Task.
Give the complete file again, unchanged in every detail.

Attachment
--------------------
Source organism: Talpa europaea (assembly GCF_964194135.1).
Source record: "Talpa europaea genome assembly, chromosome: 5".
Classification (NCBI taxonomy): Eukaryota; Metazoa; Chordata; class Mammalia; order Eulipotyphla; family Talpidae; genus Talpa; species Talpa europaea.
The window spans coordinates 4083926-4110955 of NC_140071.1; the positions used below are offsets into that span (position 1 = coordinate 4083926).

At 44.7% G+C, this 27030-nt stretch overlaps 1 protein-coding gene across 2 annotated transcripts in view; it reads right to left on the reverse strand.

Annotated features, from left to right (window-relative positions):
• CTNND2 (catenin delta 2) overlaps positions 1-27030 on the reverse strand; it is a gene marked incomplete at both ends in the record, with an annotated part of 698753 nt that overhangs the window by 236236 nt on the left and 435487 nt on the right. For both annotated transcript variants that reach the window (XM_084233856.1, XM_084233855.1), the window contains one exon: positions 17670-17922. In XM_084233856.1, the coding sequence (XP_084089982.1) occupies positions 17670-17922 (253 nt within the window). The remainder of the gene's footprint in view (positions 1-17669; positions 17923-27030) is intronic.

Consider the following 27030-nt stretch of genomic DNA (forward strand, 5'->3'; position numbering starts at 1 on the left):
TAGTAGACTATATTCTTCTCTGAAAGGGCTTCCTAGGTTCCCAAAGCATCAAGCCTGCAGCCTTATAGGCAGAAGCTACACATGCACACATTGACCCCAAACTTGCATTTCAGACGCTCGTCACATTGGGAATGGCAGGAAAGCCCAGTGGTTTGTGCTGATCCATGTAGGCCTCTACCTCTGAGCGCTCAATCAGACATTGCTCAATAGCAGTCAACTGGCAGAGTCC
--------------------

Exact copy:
Source organism: Talpa europaea (assembly GCF_964194135.1).
Source record: "Talpa europaea genome assembly, chromosome: 5".
Classification (NCBI taxonomy): Eukaryota; Metazoa; Chordata; class Mammalia; order Eulipotyphla; family Talpidae; genus Talpa; species Talpa europaea.
The window spans coordinates 4083926-4110955 of NC_140071.1; the positions used below are offsets into that span (position 1 = coordinate 4083926).

At 44.7% G+C, this 27030-nt stretch overlaps 1 protein-coding gene across 2 annotated transcripts in view; it reads right to left on the reverse strand.

Annotated features, from left to right (window-relative positions):
• CTNND2 (catenin delta 2) overlaps positions 1-27030 on the reverse strand; it is a gene marked incomplete at both ends in the record, with an annotated part of 698753 nt that overhangs the window by 236236 nt on the left and 435487 nt on the right. For both annotated transcript variants that reach the window (XM_084233856.1, XM_084233855.1), the window contains one exon: positions 17670-17922. In XM_084233856.1, the coding sequence (XP_084089982.1) occupies positions 17670-17922 (253 nt within the window). The remainder of the gene's footprint in view (positions 1-17669; positions 17923-27030) is intronic.

Consider the following 27030-nt stretch of genomic DNA (forward strand, 5'->3'; position numbering starts at 1 on the left):
TAGTAGACTATATTCTTCTCTGAAAGGGCTTCCTAGGTTCCCAAAGCATCAAGCCTGCAGCCTTATAGGCAGAAGCTACACATGCACACATTGACCCCAAACTTGCATTTCAGACGCTCGTCACATTGGGAATGGCAGGAAAGCCCAGTGGTTTGTGCTGATCCATGTAGGCCTCTACCTCTGAGCGCTCAATCAGACATTGCTCAATAGCAGTCAACTGGCAGAGTCC